By Curt Swarm
The Daily Iowegian
---- — Buddy loves his walks. He visits neighborhood dogs Shay, Chloe, Rosie and Teddy, making sure he leaves his scent just on the other side of their fence where they can’t get at it. He chases cicadas and toads and, if he should spot a rabbit or squirrel, tugs at his leash, stands on his back legs, and yips in a high-pitched squeal. Buddy is not a barker. Too cute with his black and white markings, and curled tail, he is a treat to be with. He actually smiles on these two-a-day walks. The neighbors get a kick out of Buddy, bending down to give him a pat and a behind-the-ear scratch. Rolling on his back for a tummy rub, Buddy is everybody’s buddy.
When we got back to the house, as I took off Buddy’s leash, I noticed his collar was missing. “What the …? Was he not wearing his collar when I put his leash on? Did he slip out of his collar while on our walk, and I didn’t notice?” I keep his collar pretty loose so if he gets hung up, he can slip out of it. “Buddy, where is your pretty, purple collar?” He cocked his head and looked at me with his eyes sparkling. If Buddy could only talk. The purple collar was Holly’s collar, and I’m sentimentally attached to it.
Buddy has slipped out of his collar before, but it was readily found in the house. Mary and I searched the house over. No collar. Buddy seemed content to run around collarless, naked as a jay bird.
We retraced our steps through the neighborhood. We asked the neighbors, “Have you seen a purple collar?” No one had.
I have a 10-by-10-foot pen outside of a window, with steps on each side, so that Buddy (and previously, Holly) can go in and out. Holly is buried in the pen, and I have her grave covered with bricks and stones. Of course, Buddy is quite curious about the grave, and tries to dig around the stones. “That must be where the collar is!” The revelation was like a shot in the dark. I searched the pen thoroughly, praying to St. Anthony, the Saint of lost objects. Still, no collar.
This went on for four days. I was about to call the vet to get a duplicate rabies tag made. The law requires all dogs to wear this tag. The collar I could replace. It wouldn’t be as pretty as Holly’s purple collar, but any port in a storm.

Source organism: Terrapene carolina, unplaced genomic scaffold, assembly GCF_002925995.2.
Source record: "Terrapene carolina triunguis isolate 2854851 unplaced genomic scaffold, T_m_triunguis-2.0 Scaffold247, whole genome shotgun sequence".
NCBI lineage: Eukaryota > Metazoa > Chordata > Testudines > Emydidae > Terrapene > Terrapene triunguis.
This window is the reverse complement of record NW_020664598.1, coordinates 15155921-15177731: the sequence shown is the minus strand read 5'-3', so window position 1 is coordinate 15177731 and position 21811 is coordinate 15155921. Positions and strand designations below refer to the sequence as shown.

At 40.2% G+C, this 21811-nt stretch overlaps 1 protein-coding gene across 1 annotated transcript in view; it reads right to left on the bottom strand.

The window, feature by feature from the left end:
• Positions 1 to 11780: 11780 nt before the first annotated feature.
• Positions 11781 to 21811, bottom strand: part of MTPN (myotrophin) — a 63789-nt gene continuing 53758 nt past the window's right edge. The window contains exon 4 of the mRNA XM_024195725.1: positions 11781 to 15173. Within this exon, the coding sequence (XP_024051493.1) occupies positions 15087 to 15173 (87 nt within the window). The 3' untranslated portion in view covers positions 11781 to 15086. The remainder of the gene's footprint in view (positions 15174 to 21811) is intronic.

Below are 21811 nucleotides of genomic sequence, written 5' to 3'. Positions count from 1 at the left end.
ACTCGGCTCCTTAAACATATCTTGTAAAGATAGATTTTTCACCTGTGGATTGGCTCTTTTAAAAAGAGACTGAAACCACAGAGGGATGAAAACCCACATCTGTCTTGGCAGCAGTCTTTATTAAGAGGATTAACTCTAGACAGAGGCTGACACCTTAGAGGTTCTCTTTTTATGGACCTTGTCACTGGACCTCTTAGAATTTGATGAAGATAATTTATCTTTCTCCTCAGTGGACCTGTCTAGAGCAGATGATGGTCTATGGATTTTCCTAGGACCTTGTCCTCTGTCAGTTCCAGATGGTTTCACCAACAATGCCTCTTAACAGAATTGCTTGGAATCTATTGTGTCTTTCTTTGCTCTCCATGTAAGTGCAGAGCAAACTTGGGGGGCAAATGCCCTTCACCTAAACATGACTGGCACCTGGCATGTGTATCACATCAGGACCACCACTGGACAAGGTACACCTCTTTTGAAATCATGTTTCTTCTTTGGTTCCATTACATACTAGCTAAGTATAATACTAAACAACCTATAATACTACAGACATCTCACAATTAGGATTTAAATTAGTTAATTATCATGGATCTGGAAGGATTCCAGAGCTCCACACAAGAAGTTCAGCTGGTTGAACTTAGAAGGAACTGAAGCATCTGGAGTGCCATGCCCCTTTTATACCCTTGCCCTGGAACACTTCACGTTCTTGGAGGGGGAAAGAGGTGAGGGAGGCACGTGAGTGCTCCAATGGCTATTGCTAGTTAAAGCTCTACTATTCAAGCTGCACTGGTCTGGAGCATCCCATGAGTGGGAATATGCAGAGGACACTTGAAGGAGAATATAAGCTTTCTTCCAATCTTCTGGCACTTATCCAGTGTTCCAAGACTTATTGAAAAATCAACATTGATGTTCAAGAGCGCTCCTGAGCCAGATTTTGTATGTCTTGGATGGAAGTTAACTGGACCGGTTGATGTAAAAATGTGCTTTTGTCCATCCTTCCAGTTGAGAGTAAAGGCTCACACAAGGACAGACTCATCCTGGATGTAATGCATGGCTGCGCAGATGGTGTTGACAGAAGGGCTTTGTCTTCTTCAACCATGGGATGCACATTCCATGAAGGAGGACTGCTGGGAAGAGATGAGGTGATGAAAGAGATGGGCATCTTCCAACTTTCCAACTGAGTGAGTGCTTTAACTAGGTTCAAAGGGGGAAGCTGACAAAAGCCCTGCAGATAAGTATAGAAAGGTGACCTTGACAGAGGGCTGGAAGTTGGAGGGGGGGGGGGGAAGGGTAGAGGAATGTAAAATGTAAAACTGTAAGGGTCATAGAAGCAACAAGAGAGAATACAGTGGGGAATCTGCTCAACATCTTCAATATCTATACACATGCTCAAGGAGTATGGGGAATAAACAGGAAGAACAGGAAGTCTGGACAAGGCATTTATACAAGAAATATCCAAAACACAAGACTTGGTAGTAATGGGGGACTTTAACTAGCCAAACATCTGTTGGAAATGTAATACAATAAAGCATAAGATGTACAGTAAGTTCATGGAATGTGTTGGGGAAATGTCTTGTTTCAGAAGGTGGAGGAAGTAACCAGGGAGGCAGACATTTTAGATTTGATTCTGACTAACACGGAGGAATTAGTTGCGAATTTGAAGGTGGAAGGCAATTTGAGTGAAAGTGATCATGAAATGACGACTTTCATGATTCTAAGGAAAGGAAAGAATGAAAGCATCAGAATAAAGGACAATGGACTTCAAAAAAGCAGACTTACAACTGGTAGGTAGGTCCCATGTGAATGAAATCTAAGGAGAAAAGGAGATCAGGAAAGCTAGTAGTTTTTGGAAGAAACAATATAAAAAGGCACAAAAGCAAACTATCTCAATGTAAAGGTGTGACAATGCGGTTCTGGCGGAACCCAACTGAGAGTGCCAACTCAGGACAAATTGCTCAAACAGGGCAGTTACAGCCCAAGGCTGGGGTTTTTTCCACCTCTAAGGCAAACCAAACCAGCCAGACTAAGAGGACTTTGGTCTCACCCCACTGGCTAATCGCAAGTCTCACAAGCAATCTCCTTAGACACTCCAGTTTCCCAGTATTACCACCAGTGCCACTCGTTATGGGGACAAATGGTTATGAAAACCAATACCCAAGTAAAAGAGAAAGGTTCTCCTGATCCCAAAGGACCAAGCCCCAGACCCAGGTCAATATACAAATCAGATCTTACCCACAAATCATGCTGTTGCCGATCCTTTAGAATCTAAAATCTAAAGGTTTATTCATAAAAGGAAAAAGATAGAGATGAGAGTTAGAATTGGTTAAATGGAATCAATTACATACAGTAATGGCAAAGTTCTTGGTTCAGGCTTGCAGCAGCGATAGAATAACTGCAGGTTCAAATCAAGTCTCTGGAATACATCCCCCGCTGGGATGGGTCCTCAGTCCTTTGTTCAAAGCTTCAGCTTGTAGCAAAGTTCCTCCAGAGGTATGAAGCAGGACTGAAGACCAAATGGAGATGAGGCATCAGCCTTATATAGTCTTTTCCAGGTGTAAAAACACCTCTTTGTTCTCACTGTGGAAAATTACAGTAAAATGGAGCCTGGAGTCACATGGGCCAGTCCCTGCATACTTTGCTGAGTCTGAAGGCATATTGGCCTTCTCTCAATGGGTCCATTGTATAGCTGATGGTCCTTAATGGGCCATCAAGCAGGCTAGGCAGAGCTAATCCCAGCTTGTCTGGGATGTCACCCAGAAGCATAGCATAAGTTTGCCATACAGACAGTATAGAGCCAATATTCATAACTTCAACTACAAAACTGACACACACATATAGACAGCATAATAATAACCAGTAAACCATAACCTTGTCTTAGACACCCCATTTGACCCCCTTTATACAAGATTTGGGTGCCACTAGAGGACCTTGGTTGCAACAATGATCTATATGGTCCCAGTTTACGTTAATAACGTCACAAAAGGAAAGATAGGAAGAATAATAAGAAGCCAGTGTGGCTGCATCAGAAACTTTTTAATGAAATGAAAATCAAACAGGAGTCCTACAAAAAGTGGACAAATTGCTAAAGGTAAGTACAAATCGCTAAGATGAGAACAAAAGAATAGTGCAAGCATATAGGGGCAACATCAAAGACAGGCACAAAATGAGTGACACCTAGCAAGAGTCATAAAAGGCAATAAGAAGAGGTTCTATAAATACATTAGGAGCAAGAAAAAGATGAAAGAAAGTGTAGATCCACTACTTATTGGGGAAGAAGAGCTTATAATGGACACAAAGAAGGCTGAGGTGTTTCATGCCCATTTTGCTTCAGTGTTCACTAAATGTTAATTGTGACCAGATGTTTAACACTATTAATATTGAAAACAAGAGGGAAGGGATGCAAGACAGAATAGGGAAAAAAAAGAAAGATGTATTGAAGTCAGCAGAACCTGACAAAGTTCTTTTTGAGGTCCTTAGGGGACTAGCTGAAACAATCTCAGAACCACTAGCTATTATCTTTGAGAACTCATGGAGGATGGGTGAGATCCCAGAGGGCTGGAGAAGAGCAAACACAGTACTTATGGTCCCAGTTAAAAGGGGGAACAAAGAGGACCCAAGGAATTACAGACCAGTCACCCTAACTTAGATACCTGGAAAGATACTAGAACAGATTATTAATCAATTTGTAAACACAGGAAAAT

I heard Mary holler, “The collar!” She had just let Buddy in from his trip to the pen. I rushed to the window. There it was, all covered with dirt, the purple barely distinguishable. I had searched that pen quite thoroughly. Apparently, Ole Buddy Boy had buried his collar (he’s quite the digger), and then dug it back up. He looked at us, with his tongue lolling out, real pleased with himself. St. Anthony always comes through.
Mary scrubbed the collar with hand soap, and the bright purple reappeared. There would be no “third-time-is-a-charm” with Buddy’s collar. It was obviously too loose. I tightened the collar down a notch and held it in front of Buddy. He extended his nose for me to slip it on, his tail wagging. He likes Holly’s collar. I checked the tightness. I can still put two fingers easily between the collar and Buddy’s neck, so he can squeeze out of it if necessary.
I often wonder what Holly Dog would think of Buddy. Their personalities are as different as night and day. Their “link” is the purple collar and, of course, me. Thank God for dogs.
Have a good story? Call or text Curt Swarm in Mt. Pleasant at (319) 217-0526 or email him at firstname.lastname@example.org.